Controlling speed - N, G, X, W, C, L, P

Novice, General, and Amateur Extra speeds: The easiest way to set the speed is to enter `N' (dah dit), `G' (dah dah dit), or `X' (dah di di dah) to change to Novice (5 wpm), General (13 wpm), or eXtra class (20 wpm) speeds, respectively. Unlike most other commands, these three commands do not change the mode; i.e., the unit will still send the same thing it was sending before the command was entered. 

User Speeds: W and C are listen/change commands for setting the word and character speeds, respectively. Note that for Farnsworth rates you should make the character speed faster than the word speed. Entering `W' (di dah dah) causes the unit to send "W WORD WPM" repeatedly, where W is the value of the word speed. Entering a number will then change the word speed to that value. Similarly, entering `C' (dah di dah dit) causes the unit to send "C CHAR WPM" repeatedly, where C is the character speed. Entering a number will then change the character speed to that value. The word rate can be set to any value between 3 and 120 words per minute. The character rate can be set to any value from the word rate to 120 words per minute. The character rate is automatically raised if you set the word rate above it. 

Last user speed: The L command will return the unit to the last user speed, as entered via the W and/or C commands (i.e., the speed just prior to any N, G, or X command). This is useful if you wish to temporarily slow the speed (e.g., using N) and then return to your "user" speed. It is also useful to get back to your speed if N, G, or X was entered accidentally. Like the N, G, and X commands, this command does not change the mode; i.e., the unit will still send the same thing it was sending before the command was entered. 

PARIS/CODEX: `P' (di dah dah dit) will toggle between PARIS and CODEX methods of calculating speed (see the discussion on code speed at the beginning of the user's guide). The unit will then send the word PARIS or CODEX, indicating the new mode. Note that this word is sent repeatedly, so timing it for one minute is a good check on the unit's speed calibration. 

Controlling volume - V 

`V' (di di di dah) is a listen/change command for adjusting the volume level. When `V' is entered the unit sends "V VOLUME" repeatedly, where V is the volume level. Entering a number will then set the volume to that level. Possible levels are from 0 to 9. 

Controlling What Is Sent - F, M, A, D, Z 

When playing each character of random code the unit will randomly select from one of two character sets. The first set is the regular set of all possible characters (or a subset thereof). This set contains the 43 characters from the amateur radio code tests: 26 letters, 10 digits, and 7 prosigns (period, comma, question mark, slant, <BT>, <SK>, and <AR>). The second set is a set of up to 16 "favorite" user-defined characters.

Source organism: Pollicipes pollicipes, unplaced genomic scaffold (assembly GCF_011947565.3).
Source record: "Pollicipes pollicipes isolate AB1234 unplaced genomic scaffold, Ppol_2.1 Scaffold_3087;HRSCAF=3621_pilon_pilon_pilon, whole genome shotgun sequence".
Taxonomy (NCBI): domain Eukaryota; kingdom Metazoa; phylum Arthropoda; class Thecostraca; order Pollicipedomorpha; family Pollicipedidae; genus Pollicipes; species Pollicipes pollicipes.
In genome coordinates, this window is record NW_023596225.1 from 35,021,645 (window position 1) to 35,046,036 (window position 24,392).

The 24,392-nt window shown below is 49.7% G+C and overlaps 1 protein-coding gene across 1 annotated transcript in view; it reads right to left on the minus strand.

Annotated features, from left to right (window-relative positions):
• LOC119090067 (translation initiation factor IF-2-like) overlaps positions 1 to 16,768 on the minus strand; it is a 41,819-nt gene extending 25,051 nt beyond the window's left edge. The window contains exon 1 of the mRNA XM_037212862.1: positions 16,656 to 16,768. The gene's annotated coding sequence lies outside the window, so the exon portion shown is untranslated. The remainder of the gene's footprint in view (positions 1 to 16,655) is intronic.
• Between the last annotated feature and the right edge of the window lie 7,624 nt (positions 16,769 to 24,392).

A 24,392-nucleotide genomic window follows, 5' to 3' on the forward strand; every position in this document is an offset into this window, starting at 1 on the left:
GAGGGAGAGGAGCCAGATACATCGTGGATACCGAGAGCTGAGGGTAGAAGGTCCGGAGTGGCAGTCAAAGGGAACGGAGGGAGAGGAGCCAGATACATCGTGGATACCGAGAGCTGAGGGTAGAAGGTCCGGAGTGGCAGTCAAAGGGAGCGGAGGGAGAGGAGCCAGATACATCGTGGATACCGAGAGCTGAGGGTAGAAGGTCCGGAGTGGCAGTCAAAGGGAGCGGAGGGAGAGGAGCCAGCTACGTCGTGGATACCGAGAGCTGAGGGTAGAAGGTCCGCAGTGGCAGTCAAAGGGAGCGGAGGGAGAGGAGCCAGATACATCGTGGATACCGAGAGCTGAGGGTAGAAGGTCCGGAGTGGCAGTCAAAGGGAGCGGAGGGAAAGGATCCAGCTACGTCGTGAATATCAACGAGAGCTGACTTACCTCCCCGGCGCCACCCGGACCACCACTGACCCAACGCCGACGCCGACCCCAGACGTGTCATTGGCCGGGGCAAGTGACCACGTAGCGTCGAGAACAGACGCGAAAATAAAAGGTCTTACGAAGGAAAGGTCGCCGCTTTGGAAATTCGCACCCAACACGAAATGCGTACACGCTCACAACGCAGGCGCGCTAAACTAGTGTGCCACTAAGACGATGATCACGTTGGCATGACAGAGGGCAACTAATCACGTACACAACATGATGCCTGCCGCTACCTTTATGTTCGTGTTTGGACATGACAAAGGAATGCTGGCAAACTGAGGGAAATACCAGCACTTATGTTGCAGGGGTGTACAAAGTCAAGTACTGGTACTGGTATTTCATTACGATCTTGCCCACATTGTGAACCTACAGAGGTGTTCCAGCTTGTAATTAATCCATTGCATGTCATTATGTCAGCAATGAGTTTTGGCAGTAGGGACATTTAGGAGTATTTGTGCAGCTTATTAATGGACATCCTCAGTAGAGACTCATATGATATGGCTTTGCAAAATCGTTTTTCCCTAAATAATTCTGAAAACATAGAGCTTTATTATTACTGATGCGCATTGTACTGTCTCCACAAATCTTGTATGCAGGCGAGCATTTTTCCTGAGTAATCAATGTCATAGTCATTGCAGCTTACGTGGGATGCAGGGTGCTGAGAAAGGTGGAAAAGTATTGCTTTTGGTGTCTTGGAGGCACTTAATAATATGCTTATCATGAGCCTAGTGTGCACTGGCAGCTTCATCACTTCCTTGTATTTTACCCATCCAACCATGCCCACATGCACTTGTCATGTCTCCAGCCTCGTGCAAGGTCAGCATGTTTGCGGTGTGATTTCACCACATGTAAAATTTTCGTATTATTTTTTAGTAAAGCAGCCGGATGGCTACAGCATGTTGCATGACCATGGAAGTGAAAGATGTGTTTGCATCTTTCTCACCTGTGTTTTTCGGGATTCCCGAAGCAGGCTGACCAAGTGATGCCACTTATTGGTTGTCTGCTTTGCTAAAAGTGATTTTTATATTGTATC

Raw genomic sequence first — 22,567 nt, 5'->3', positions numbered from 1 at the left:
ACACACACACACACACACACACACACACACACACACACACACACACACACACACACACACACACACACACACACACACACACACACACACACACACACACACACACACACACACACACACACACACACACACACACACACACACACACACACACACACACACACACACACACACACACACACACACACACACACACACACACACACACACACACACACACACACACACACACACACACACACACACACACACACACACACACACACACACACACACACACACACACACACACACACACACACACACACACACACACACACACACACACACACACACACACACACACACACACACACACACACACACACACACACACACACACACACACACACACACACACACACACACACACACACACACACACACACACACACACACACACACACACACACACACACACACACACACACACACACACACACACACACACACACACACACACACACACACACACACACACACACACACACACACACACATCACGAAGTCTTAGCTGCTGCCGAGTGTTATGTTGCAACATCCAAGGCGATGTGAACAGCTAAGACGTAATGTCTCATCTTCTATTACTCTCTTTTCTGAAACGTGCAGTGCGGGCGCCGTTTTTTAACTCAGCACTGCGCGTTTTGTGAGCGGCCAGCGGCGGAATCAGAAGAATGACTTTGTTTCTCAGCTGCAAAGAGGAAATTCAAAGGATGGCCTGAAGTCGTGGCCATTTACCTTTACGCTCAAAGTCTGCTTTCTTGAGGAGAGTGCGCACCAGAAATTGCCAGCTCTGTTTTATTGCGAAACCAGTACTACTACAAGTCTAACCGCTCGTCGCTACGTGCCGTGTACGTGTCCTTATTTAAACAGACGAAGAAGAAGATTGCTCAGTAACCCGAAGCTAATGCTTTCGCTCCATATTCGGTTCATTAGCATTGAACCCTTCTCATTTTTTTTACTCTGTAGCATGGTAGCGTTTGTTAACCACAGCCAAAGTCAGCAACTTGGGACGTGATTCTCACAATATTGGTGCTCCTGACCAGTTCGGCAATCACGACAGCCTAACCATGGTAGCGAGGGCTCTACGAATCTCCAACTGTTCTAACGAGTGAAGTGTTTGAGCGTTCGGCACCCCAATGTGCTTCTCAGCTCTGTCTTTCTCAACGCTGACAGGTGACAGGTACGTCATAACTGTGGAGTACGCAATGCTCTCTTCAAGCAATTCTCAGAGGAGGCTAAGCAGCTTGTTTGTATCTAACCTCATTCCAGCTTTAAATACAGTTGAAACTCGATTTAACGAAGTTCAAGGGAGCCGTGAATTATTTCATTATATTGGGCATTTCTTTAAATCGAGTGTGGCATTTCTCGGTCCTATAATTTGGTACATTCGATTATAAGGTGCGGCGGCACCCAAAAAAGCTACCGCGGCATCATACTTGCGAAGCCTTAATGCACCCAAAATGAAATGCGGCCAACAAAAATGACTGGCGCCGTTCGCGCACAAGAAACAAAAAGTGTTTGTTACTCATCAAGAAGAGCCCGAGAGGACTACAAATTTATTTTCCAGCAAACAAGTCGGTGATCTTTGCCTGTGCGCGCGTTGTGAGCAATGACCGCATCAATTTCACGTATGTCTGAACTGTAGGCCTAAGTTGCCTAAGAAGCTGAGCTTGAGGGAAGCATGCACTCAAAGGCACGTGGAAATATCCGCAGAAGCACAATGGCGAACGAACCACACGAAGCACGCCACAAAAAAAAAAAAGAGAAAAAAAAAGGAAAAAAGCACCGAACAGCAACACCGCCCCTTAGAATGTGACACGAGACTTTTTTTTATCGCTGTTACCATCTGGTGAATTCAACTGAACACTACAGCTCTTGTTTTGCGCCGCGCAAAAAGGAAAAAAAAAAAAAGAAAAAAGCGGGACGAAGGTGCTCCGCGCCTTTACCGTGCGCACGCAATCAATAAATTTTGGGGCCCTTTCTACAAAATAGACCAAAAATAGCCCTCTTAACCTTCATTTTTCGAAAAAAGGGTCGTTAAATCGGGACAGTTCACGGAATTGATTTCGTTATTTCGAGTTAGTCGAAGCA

The command `F' (di di dah dit) is a listen/change command (sends "F FAVORITE") for selecting the fraction of characters, in sixteenths, which are chosen from the set of favorite characters. For example, if F is 0 then 0/16 (none) of the characters are chosen from the favorite set (all are from the regular set). If F is 5, then on average 5/16 of the characters are chosen randomly from the favorite set (11/16 are from the regular set). And if F is 16 then 16/16 (all) of the characters are chosen randomly from the favorite set (none are from the regular set). 

The command `M' (dah dah) is a listen/change command (sends "M CHARS") for selecting how many of the characters in the regular set are actually used. The regular set of characters is internally ordered as given above in the section on the Koch method. A character will be randomly chosen from among the first M characters whenever a character from the regular set is to be sent. For example if M is 3 then a character is randomly chosen from among the first three in the list (K, M, and R) whenever a character from the regular set is desired. On power-up M is given a default value of 43, meaning that regular characters are chosen from among all 43 characters of the amateur radio exam. 

Giving M a value of 44 (the maximum) has special meaning. Whereas other values of M cause characters to be chosen with equal probability, M equal to 44 causes characters to be chosen at the frequency they occur in normal English text. In this way E and T will occur much more often than Q and Z. Non letters are also mixed in occasionally. This setting produces code which has a rhythm similar to regular English. 

The commands `A' (di dah) and `D' (dah di dit) are used to add characters to and delete characters from the set of "favorite" characters. Unlike the listen/change commands, these are "change/listen" commands. After entering the command, you must immediately enter the characters to be added or deleted using less than a two second gap between. For example, entering "A X W Y <pause>" will add X, W, and Y to the set of favorite characters. As with entering multiple digit numbers a quick tone will sound when the unit considers the previous character to be complete and the unit is ready for the next character. An error tone will sound if a character which is not a Morse code character is entered. A different error tone will sound if the user tries to enter more than 16 favorite characters or tries to delete a character which is not in the set. If an error occurs, the user has up to two seconds to retry the character.